The Shtshocolate Lady’shtsh shtshabes mashtshay (shtshav!) shtshurvival guide
If you are reading this, I suspect that like me, you may have spent much of the last week immersed in Di geviksn velt in yidish (Plant Names in Yiddish) by Dr. Mordkhe Schaechter(Schaechter 2005). Perhaps, like me, you are also trying to find ways to use all thirteen synonyms for “potato” in sentences without drawing undue attention. The real windfall for culinary logomanes, however, turns out to be the family of synonyms for “sorrel” or Rumex Acetosa and R. Acetosella (Garden Sorrel and sheep sorrel. None of these sorrel species are any relation to Hibiscus, which in the
Shtshav, shtshavéy, kvasetes, shtshuf, khtshuf, shtshàvye, shtshavél, hozn shtshavél, shtshavl, tsvey, tshakhets, shtsha, tshakhets, shtshave, shtshaver and the archaic ámper.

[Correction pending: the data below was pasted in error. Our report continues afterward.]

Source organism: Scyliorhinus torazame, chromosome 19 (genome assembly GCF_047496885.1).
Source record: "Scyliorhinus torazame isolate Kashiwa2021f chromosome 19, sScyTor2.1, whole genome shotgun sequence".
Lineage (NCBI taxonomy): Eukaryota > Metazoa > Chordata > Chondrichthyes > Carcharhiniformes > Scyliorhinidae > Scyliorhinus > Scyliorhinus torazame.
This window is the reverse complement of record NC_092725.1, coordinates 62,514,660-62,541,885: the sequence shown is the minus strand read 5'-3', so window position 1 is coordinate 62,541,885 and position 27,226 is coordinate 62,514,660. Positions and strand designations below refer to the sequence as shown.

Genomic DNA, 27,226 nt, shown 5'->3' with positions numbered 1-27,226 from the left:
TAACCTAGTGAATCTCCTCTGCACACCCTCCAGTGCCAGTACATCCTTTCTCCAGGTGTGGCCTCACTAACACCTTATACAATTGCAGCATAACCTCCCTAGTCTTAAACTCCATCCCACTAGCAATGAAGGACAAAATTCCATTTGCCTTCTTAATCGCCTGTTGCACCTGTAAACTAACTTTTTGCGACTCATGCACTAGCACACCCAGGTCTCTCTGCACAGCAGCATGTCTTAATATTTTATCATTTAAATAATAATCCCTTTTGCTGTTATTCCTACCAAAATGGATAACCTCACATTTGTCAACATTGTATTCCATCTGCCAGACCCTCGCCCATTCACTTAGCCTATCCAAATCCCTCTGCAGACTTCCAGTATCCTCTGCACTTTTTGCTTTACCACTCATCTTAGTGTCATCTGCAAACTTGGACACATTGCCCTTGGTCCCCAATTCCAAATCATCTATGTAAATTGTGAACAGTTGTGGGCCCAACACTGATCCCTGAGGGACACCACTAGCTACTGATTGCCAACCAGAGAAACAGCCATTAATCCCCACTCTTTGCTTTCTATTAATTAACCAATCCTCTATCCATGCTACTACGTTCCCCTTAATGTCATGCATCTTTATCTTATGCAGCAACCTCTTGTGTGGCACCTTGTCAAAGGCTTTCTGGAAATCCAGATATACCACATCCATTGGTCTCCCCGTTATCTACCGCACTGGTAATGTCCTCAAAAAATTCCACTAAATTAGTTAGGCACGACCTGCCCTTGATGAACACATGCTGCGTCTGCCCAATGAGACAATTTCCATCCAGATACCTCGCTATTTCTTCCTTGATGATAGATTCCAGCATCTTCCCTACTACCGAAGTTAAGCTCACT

Shtshav would seem to have much in common with its better-known cousin, borshtsh: Coolness, sourness, soupiness, that awesome consonant cluster, and yet, fewer people make shtshav, or have even heard of it. I love the green stuff, but I don’t prepare it nearly as often as borshtsh. Beets are available almost all year and sorrel just for a few weeks. Sorrel also has a much shorter shelf-life. You have to decide to use it within a day or so of getting it home.
3 or 4 bunches sorrel, about one pound
3 green summer onions, or regular onions
salt and lemon juice to taste
Poppy seed milk
Poppy seed milk
Cook one cup of poppy seeds in two cups of water. Allow to simmer for ten minutes. Blend the water and poppy seeds until milky, and strain.
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Questions? Comments? ASK THE CHOCOLATE LADY!
Schaechter, Mordkhe. 2005. Di geviksn velt in yidish (Plant names in Yiddish). New York: YIVO Institute for Jewish Research.